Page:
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History Of Chef Titles  

Defining The Different Titles In The Kitchen

Our first class session of culinary 101 will answer a subject that many of our ChefTalk viewers have been asking about--what the different positions or divisions of the kitchen are. We will define each of the classical kitchen positions. Not every professional kitchen has a different person for each of these positions (i.e. in smaller establishments often one cook might perform the responsibilities of several different stations or positions).


Chef: The term literally means "the chief" in French. Every kitchen has a chef or executive chef who is responsible for the operations of the entire kitchen. (A commonly misused term in English, not every cook is a chef.)

Sous-Chef: This position means "the under chief" in French. This is person is second in command and takes responsibility for the kitchen operations if the chef is absent.

Chef de Partie: The person in charge of any of the following kitchen positions:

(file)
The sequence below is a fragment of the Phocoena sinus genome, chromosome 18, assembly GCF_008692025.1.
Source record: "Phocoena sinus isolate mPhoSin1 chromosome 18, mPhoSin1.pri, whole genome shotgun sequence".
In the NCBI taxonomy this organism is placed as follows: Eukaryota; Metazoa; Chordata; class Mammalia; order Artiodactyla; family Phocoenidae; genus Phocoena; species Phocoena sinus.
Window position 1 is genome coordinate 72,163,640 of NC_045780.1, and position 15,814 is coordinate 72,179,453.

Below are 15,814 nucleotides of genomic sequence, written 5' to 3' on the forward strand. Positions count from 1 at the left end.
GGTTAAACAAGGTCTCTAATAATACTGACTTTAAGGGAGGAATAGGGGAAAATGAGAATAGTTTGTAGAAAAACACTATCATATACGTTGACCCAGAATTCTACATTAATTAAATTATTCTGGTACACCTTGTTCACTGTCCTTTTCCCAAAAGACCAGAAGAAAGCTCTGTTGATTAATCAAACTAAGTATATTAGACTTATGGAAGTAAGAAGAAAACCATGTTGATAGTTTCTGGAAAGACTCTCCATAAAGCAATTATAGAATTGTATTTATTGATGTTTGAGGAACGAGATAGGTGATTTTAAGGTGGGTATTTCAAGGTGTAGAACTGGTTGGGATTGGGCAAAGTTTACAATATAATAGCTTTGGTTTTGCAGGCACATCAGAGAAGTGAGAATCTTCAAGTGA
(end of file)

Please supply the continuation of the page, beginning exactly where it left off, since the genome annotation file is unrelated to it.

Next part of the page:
Poissonier: The fish cook--all fish and shellfish items and their sauces.

Rotisseur: The person responsible for roasted items.

Saucier: The person responsible for sautéed items and many different sauces. Traditionally, it is the third person in command, just under the sous-chef.

Grillardin: The grill cook.

Potager: The soup and often stock cook.

Entremetier: The vegetable cook.

Friturier: The deep fry cook.

Garde-Manger: The person who prepares cold savory items Boucher.

The Butcher Commis: The common cook under one of the Chef de Partie. This level of cook comprises the bulk of the kitchen staff.

Tournant: A cook who rotates throughout the entire kitchen where needed (i.e. to replace a sick employee).

Patissier: The pastry chef/cook, often under the direction of the chef.

Confiseur: The candy cook.

Boulanger: The bread cook.




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